By Allison Tebbe
After training for four months and countless hours of research, it was hard to believe that the day to start our trek to Machu Picchu had finally arrived. The day started as would the next few days to come: very early. We left our hotel around 3:45am, loaded with all our gear, to meet our group by 4:30 am. Almost immediately we regretted how much stuff we packed for the next four days as we walked to meet the bus, but at this point there was no turning back.
As people still filled the bars and celebrated the festival from the day before, we loaded onto the bus with ten other hikers for our two hour ride to Ollyantaytambo. In Ollyantaytambo, we were given breakfast and an opportunity to stock up on any last minute essentials before heading another 45 minutes to the start of the trail. At this point, I could not have imagined forgetting anything but alas I forgotten maybe the most important thing for our trip….toilette paper. Since we had been warned about the bathrooms and lack of toilette paper for the next four days, I was happy that the little market carried a bunch.
After another 45 minute drive, we finally arrived at the start of the trail. The Camino Inka Trail starts on the other side of the Urubamba River at km 82. As our 20+ porters prepared with all our gear for the next four days, we anxiously await and make last minute adjustments.
You could feel the excitement from the group as our guide announced we were ready to go. Before setting off, we stopped to take the iconic picture under the sign marking the start of the trail and the checkpoint to check passports. The government only allows 500 people on the trail per day, including porters, so this is a pretty regulated process. We had to register for the hike with the government of Peru almost four months before departure because the spots fill up so quickly. After everyone’s passport checks out, we are off.
Day 1, according to most everything you read, is described as a really easy day so I get concerned when we cross the river and almost immediately start to climb. Although the climb is relatively short, I am surprised at how quickly my heart is racing and how labored my breathing has become, especially since we had been training so hard and on much steeper inclines. Unfortunately, though, it appears the altitude is already affecting me, even at 9,200 feet. Thinking of how far we have to go and how high we have to climb tomorrow (13,800 feet), my initial goal of not being the last one to make it to camp is quickly replaced with just being able to finish the hike at all.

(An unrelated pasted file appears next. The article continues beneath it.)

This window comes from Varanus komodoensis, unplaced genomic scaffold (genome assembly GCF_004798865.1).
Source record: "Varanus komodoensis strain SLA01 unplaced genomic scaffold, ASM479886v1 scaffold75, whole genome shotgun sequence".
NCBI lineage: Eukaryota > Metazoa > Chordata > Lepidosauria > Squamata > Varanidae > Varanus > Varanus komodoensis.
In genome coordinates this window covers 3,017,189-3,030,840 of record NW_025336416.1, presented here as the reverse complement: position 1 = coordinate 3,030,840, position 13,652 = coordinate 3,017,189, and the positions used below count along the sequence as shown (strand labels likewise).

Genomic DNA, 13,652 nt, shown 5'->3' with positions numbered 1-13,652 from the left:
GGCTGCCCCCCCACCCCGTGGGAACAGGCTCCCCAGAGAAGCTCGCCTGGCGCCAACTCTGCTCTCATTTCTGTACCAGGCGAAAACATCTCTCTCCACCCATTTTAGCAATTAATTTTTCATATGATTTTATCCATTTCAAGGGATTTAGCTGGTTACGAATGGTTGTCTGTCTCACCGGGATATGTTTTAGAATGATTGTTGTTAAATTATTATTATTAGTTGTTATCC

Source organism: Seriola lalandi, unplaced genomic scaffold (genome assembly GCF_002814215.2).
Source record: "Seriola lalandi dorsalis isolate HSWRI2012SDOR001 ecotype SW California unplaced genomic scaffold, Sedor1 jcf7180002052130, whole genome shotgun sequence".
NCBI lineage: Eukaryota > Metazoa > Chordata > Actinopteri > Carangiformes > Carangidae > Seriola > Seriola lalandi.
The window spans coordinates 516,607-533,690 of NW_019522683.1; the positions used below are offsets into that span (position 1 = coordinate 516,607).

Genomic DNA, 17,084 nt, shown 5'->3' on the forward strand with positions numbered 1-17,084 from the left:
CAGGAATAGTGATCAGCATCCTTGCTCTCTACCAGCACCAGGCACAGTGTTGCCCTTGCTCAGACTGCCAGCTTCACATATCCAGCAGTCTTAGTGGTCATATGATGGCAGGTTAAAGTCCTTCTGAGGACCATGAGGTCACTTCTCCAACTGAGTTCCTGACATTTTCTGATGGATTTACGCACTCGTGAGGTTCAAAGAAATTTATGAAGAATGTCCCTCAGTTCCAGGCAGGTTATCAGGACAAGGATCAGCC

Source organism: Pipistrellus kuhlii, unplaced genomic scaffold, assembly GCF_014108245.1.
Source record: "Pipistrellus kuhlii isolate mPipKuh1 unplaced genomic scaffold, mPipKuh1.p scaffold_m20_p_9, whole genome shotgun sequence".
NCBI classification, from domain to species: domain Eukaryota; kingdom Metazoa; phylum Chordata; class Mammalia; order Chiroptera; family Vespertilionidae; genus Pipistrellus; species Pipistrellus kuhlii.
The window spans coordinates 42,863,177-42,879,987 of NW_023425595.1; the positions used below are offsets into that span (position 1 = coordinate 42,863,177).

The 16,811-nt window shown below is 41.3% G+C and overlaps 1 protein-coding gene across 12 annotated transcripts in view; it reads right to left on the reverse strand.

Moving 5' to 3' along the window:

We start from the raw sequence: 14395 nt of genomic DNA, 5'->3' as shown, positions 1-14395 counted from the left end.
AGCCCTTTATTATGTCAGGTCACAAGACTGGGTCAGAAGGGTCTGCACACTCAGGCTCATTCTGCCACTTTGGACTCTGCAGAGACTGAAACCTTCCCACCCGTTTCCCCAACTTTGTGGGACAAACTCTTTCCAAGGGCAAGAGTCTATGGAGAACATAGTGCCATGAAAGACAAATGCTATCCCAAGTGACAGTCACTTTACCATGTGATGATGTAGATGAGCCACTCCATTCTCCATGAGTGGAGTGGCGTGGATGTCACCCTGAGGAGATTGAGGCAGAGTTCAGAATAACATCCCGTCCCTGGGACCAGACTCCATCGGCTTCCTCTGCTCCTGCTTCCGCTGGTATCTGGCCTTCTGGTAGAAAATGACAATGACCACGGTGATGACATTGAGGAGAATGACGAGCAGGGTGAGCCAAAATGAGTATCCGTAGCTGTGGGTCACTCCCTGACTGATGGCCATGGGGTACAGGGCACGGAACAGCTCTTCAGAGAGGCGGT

After about 30 minutes we stop for our first of many breaks and I can see our porters and guides scan our faces for signs of distress. According to our tour guide, most of the people who cannot finish the hike head back on the first day so I do my best to hide my agony. I don’t want to be categorized right away as someone who they need to worry about but I fear the crazy red color of my cheeks gives me away. As our guide takes this break to explain more about the Inca Trail, it is also hard not to notice a woman who looks much fitter than me riding on a donkey in the other direction. At this point, I feel doomed.
Luckily after our first break the trail eases up a bit and I start to feel a little more confident as we enjoy a long stretch of “flat” ground. Our guide refers to this section as Inca “flat” because along this trail there really isn’t the concept of a long section without some ups and downs. Despite the blazing heat, the next few hours are pretty pleasant with some nice Incan ruins and lots of breaks until lunch.
One thing to know about hiking the Inca Trail is that each tour group gets permits for different camps along the way. So for some groups, the first day is pretty short and you only hike for about five hours for a total elevation gain of 919 feet. The tour group we went with spends the first night at a camp about two more hours into the trail called Ayapata for a total elevation gain of 1,906 feet the first day.
After lunch and a brief siesta, we start off for the last two hours of hiking before we reach our campsite for the night. Since tomorrow is the toughest day with a total elevation gain of 4,373 feet, this afternoon’s climb of about 1,000 feet is a little preview of what’s to come. Although I regained a little confidence from the start of the trail, I am still anxious to see how I would do this afternoon.
The trail after lunch immediately starts to climb. I can’t believe how much steeper these inclines are compared to the ones in the morning. Our group of 13 quickly becomes separated into two groups as the faster climbers distance themselves from the rest of us. As we walk faster to keep up with the group, my breathing becomes so loud that the porters whizzing by us look back at me one by one with concern. I can only guess what they are thinking “call in the donkey”.
Our guide at that point sees several of us struggling and reminds us to keep it slow and steady.
“Slow and steady, slow and steady” he keeps repeating. “It isn’t a race, hike at your own pace”.
For the rest of afternoon, I would keep saying this to myself over and over again in my head. By slowing down, it really helped me find a nice pace and, while difficult, I found a rhythm that would get me through the rest of the day.
When we finally reached the campsite around 5pm, I was excited to have made it through the first day. It seemed maybe the odds of completing the hike were a little more in my favor and I was now a third of my way to Machu Picchu.